This Operational Procedure is issued under the authority of the Commissioner and should be read together with the ACNC Policy Framework, which sets out the scope, context, and definitions common to our policies.
- This Operational Procedure sets out when and how the ACNC will use its:
- information gathering powers under Division 70 of the Australian Charities and Not-for-profits Commission Act 2012 (Cth) (ACNC Act)
- monitoring powers under Division 75 of the ACNC Act.
- It should be read together with the ACNC’s Regulatory Approach Statement and the Commissioner’s Policy Statement on Compliance and Enforcement.
- It may be necessary for the ACNC to ask a charity or third party:
- to provide us with information or documents, or
- to attend and give evidence before the ACNC under Division 70 of the ACNC Act, to ensure the effective administration of the ACNC Act or Australian Charities and Not-for-profits Commission Regulation 2013 (Cth) (ACNC Regulation).
- The ACNC may need to enter premises to monitor a charity’s compliance with its obligations under the ACNC Act and Regulation. Under section 75-15 of the ACNC Act, ACNC officers can enter premises and exercise ‘monitoring powers’. The ACNC can enter premises only with the occupier’s consent or using a monitoring warrant.
How the ACNC gathers information
- The ACNC may seek information about a charity through either a voluntary request or the use of the ACNC’s information gathering powers. We choose the method to use based on our regulatory approach and the facts and circumstances of the case. The recipient of a voluntary request may decline to respond and advise that they would prefer to be formally compelled to provide information. Where this is the case, the ACNC will use information-gathering powers in section 70-5 of the ACNC Act.
- Under section 70-5, the Commissioner may require an 'entity’ (as defined in the ACNC Act) to:
- give information to the Commissioner
- attend and give evidence
- provide documents to the Commissioner
- make copies of documents and provide them to the Commissioner.
- The Commissioner can only use section 70-5 to obtain information if they reasonably believe that the entity has information or a document that the ACNC needs to assess a charity’s compliance with the ACNC Act or ACNC Regulation.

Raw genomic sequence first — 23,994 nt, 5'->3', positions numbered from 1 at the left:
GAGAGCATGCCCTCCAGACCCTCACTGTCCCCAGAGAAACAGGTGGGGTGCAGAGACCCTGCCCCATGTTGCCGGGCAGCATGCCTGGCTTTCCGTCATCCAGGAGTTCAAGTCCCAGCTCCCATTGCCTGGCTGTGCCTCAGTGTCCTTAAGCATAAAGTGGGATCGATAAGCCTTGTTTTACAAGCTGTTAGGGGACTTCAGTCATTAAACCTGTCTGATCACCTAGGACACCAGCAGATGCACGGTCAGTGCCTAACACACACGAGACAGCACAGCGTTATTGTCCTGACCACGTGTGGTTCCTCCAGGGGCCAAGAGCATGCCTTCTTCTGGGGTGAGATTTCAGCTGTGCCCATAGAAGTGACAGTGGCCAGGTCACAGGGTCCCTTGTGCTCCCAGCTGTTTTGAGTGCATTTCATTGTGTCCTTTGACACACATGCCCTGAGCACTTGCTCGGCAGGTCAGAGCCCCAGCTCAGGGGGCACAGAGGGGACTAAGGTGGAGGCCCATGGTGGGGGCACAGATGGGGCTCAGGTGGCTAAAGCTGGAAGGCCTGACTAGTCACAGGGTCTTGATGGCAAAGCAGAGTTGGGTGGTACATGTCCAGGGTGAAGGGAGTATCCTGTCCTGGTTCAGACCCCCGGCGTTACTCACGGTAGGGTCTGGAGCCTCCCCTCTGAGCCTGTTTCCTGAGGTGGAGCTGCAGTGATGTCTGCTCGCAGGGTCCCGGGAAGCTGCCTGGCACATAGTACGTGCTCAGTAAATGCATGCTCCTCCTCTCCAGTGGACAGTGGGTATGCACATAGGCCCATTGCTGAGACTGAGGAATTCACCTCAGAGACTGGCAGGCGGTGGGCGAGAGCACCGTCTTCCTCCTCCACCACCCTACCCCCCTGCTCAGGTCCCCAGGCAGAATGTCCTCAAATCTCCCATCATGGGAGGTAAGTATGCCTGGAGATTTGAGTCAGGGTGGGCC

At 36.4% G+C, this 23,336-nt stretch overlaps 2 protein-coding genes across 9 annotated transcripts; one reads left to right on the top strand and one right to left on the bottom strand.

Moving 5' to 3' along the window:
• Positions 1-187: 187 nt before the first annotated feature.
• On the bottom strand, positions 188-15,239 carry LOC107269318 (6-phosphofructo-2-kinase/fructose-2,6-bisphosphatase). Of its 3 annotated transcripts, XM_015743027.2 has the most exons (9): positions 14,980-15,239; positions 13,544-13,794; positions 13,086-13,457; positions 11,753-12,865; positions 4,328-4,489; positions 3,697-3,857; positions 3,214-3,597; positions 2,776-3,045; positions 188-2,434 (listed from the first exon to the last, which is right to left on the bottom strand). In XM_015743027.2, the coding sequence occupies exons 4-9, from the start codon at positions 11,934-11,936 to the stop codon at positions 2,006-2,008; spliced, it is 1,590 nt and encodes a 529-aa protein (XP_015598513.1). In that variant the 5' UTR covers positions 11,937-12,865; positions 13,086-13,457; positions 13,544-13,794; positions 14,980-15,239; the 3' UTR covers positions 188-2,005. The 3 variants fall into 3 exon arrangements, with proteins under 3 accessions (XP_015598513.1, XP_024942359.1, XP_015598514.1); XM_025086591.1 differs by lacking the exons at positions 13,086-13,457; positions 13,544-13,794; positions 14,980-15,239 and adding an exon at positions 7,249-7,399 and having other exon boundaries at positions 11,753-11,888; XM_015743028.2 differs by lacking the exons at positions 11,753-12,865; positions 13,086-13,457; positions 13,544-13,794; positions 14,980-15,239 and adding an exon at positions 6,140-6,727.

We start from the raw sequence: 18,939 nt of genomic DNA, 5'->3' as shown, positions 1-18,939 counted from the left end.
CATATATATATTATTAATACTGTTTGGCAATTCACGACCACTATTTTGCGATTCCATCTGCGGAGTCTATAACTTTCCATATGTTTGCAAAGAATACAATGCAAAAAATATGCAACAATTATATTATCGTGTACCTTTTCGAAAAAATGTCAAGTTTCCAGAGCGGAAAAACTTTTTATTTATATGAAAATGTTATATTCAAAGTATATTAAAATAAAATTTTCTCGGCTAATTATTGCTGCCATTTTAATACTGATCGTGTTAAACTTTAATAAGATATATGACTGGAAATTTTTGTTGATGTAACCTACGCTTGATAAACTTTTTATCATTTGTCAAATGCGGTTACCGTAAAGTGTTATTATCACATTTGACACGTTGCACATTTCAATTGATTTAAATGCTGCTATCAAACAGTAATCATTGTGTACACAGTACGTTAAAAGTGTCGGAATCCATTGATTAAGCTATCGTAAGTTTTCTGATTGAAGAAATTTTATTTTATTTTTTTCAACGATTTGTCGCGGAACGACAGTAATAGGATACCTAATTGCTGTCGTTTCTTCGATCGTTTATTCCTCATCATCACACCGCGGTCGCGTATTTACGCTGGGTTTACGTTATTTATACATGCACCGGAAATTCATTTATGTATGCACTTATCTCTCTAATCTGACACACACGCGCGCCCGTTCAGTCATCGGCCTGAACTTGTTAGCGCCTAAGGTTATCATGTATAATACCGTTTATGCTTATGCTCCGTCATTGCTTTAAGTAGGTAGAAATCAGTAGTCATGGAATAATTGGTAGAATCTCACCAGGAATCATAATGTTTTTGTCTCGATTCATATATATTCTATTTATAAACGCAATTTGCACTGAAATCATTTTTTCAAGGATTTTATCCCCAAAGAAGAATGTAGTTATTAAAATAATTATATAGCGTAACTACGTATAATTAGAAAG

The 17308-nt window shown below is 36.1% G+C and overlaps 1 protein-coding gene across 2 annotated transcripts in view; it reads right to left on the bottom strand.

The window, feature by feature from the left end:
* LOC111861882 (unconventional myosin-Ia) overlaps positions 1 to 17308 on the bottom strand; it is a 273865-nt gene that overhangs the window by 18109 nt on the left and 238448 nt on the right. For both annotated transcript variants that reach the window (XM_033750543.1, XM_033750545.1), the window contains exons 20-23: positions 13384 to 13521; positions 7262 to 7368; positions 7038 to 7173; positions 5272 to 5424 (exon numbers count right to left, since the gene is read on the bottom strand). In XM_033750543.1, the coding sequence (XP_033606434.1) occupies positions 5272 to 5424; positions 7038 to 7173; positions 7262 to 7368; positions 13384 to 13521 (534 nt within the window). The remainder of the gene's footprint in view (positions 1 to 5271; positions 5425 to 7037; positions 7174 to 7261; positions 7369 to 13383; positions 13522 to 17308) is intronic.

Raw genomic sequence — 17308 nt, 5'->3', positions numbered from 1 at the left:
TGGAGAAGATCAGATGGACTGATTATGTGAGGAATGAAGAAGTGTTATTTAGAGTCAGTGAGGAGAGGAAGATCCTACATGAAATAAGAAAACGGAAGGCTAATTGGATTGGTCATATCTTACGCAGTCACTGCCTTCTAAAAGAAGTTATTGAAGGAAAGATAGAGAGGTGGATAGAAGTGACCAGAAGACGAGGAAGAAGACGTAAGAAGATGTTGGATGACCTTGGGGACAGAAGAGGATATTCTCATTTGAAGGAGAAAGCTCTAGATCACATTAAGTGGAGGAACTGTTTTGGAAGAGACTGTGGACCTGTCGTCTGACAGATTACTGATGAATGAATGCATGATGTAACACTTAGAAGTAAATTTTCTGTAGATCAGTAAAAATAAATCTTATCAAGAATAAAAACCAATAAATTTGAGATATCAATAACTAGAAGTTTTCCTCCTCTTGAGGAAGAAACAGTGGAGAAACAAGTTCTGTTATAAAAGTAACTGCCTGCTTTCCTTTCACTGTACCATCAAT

Section 70-5 notices to give information or evidence to the Commissioner
- The ACNC gives entities a reasonable period to comply with a notice. This period must be at least 14 days after the notice is given. The time period allowed is at the ACNC’s discretion and is dependent on the nature of the request and the circumstances of the case. Where appropriate the ACNC may request, in the same notice, for information to be provided at different times.
- The notice must set out the rights and responsibilities of the entity receiving it. This includes:
- the manner and form in which the Commissioner requires the information or documents to be provided, or time and place the entity (if the entity is a person) must attend to give evidence
- the timeframe for compliance with the notice
- the effect of failing to comply with the notice (the penalties that apply to non-compliance, as well as those for providing false or misleading information or documents)
- informing the recipient of their right to claim legal professional privilege.
- The notice may request data and files stored electronically. If this is the case, the ACNC may help the entity provide such information (for example, by providing storage devices such as a USB key, or by copying relevant material contained on a hard drive).
Section 70-5 notices to attend and give evidence
- The ACNC has the power to compel a person to attend and give evidence to the Commissioner (or a person authorised by the Commissioner). The Commissioner may require that the evidence be given under oath or affirmation, and either verbally or in writing.
Variation of notices
- ACNC requests for the voluntary disclosure of information or documents can be varied in scope and in timing. Decisions to vary a voluntary notice will be made on a case-by-case basis.
- While the ACNC Act does not specifically provide that a notice issued under section 70-5 can be varied or withdrawn, section 33(3) of the Acts Interpretation Act 1901 (Cth) does allow the Commissioner to vary or withdraw a notice that is issued under section 70-5 of the ACNC Act. This includes the power to amend the timeframe for a response to a notice.
- If the recipient of a notice wants the ACNC to vary a notice, they must submit this request in writing.
Application of information gathering powers to third parties
- The ACNC’s information gathering powers are not limited to charities. However, when exercising the use of these powers on a third party, the information or documents requested must relate to a registered charity.
- The potential penalties for not complying with a notice apply to third parties.
Scope of information sought using the information gathering powers